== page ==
Sunday, 19 September 2010

Really Lazy "Claypot" Rice Obento


you all wanted the recipe so here it is. concept is similar to lazy pineapple rice

Ingredients (for 2):

Rice (1 cup)
Boneless chicken thigh (1) - skinned, cut into bite-sized pieces
Marinate:
- 1 tspn light soy sauce
- 1 tspn sesame oil
- 2 tspn oyster sauce
- dash of pepper

Frozen mixed veg (about 1/2 cup)
Lap Cheong (1)
1 tspn of dark soy sauce (i use the thick type, viscosity like pi pa gao type)
sesame oil
Garnish: Chopped spring onion/cilantro, Fried Shallots

The night before, prepare:
Marinate chicken
Wash and soak the rice in water
Rinse frozen veg, scald w hot water to get rid of "freezer smell", rinse in water, pinch of salt, mix around
Lap Cheong (1) - "condom" removed and sliced
Chop spring onion/wash cilantro

Wrap all in cling wrap and put in fridge

In the morning:
Put rice in rice cooker (i use the water it was soaked in and top up if necessary), add chicken, stir around a little, sprinkle veg and lap cheong, close, press cook. wait (go and do your make-up la).

once cooked, let it steam for about 10-15 mins more. add dark soy sauce and combine til evenly coated. Let steam for a couple of mins more (you may pack your garnish separately or prepare your fruits while waiting). drizzle some sesame oil and stir around.

scoop into tupperware and let cool a little before closing. i pack garnish separately and add in just before eating.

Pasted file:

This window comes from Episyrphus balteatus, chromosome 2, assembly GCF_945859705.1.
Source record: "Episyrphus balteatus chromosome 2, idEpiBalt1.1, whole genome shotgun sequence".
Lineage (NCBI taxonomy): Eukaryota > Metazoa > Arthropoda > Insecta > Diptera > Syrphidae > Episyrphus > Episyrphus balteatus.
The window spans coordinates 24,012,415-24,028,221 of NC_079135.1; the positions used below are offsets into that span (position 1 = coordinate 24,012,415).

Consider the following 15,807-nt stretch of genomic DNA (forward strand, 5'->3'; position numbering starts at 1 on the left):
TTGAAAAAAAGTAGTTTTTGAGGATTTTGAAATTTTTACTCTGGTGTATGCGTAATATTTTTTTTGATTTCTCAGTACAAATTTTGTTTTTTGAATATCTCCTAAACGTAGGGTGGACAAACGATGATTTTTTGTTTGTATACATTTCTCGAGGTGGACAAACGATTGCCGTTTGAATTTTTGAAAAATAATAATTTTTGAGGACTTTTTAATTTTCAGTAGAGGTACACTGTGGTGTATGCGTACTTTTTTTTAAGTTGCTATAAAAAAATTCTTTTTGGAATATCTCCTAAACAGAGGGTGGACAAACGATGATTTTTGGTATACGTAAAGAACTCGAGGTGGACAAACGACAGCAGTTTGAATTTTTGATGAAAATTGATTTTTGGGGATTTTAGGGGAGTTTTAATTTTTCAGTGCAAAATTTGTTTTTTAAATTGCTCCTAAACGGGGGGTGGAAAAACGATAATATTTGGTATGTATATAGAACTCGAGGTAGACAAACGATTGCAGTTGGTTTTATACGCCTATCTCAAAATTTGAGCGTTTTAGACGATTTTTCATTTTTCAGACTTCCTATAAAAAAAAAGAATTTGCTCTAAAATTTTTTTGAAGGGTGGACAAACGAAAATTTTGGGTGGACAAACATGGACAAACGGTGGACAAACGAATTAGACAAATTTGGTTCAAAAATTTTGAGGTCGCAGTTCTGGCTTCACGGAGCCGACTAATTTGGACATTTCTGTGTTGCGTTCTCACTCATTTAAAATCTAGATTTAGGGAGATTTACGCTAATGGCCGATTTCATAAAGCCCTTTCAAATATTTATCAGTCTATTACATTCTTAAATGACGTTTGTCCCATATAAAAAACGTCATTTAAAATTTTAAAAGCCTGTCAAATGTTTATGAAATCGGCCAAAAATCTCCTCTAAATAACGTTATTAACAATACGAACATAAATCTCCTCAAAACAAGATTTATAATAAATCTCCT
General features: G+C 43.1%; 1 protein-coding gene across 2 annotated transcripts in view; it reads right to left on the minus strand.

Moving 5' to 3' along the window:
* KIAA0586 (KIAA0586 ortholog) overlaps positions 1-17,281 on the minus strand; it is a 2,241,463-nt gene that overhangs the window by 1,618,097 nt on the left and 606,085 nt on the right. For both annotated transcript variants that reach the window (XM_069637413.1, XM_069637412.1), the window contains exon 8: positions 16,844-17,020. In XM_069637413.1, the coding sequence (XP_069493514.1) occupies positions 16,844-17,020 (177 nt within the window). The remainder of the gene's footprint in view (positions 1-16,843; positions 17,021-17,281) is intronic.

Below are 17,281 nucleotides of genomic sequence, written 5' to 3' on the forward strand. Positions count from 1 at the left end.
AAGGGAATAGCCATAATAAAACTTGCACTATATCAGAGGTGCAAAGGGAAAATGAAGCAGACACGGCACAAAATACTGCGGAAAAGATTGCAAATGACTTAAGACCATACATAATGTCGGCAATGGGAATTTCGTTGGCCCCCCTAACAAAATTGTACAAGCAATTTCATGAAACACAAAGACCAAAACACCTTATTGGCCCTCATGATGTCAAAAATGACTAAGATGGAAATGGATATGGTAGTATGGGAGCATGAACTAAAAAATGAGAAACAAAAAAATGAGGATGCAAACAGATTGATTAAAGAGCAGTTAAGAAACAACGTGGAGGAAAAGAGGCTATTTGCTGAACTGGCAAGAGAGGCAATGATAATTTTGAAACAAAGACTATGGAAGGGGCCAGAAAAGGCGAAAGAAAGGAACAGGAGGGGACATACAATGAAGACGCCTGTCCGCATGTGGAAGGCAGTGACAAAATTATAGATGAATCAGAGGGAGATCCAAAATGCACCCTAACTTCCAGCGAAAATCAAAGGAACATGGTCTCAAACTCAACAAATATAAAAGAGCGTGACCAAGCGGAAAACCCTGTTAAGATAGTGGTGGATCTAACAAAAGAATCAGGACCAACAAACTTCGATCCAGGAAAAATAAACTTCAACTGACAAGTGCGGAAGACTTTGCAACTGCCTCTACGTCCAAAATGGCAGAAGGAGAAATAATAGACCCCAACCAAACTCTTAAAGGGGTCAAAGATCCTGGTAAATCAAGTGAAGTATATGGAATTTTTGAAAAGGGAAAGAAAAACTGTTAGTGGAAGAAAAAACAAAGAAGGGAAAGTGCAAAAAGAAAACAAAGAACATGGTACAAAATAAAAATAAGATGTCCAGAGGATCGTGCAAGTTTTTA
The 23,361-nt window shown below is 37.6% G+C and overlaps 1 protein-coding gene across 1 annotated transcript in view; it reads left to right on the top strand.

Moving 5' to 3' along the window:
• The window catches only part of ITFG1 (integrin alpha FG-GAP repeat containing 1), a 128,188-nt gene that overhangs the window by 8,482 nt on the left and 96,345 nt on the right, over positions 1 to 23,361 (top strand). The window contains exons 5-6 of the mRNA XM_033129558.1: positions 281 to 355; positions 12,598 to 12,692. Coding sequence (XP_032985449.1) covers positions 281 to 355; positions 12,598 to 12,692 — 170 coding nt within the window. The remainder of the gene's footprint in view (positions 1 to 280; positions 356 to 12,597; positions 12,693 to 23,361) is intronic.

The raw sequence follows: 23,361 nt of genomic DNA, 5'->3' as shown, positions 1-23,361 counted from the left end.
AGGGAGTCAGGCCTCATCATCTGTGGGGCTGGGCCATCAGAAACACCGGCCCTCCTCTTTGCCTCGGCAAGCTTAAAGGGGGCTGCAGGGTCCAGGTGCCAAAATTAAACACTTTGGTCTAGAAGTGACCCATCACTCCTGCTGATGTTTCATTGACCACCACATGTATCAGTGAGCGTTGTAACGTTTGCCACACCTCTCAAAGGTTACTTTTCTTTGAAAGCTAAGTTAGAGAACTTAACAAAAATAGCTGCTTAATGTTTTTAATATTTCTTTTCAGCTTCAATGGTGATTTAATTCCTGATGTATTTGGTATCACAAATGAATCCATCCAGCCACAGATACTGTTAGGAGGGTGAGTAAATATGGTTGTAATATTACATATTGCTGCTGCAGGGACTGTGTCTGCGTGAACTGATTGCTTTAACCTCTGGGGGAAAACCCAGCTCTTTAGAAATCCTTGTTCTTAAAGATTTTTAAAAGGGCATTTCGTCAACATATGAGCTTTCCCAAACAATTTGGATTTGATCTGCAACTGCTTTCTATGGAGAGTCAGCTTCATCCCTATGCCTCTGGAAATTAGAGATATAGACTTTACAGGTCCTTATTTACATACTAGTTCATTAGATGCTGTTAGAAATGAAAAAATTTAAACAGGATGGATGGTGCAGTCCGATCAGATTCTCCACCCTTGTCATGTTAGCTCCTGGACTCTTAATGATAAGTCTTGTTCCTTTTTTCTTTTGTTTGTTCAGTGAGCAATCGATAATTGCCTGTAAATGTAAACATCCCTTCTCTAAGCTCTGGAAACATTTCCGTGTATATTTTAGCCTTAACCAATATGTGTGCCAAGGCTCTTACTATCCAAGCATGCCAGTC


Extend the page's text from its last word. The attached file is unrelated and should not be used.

other ingredients you can add: fried salted fish bits (which i don't have. your kitchen will smell like giam her if you fry it at home haha) and dried chinese mushroom (which i also don't have cos i usually cook with fresh mushrooms). do not use fresh mushrooms cos i think it releases moisture and will cause rice to be soggy.

sometimes i cook this for lunch/dinner ^^


Here's my friend ling ling's version which is suitable for dinner or lunch (may be a bit time-consuming for obento) =)

of cos you can invent your own version too!

Wednesday, 15 September 2010

Restaurant Review: English High Tea at The Drawing Room, St. Regis Hotel

My goodest bestest friend Jiahui brought me there for my birthday =)

Ambience: 6*
lush couches and armchairs with adequate space between tables, perfect for a girlie tête-à-tête.


Service: 5*
the waiter who served us spoke very good English and recommended the popular teas to us. However, the (foreign) waitress forgot to serve us PLATES! *slap forehead*


Tableware: 5.5*
Very pretty fine bone china =) linen napkins and placemats.




Food: 5*
We enjoyed the warm and crisp scones very much =) I ordered Gyokuro Samurai tea. Gyokuro is the most priced green tea and is usually very expensive. One pot (a  la carte) at the restaurant cost a whopping $25+++ Jiahui ordered Yellow Bud Tea, highly recommended by the waiter, which tasted like Long Jing. Teas are from TWG. French pastries are very very pretty. We liked the mango tart =)



Pattern more than badminton. ONE lone quiche on a foot-long plate -.-




Price: $$$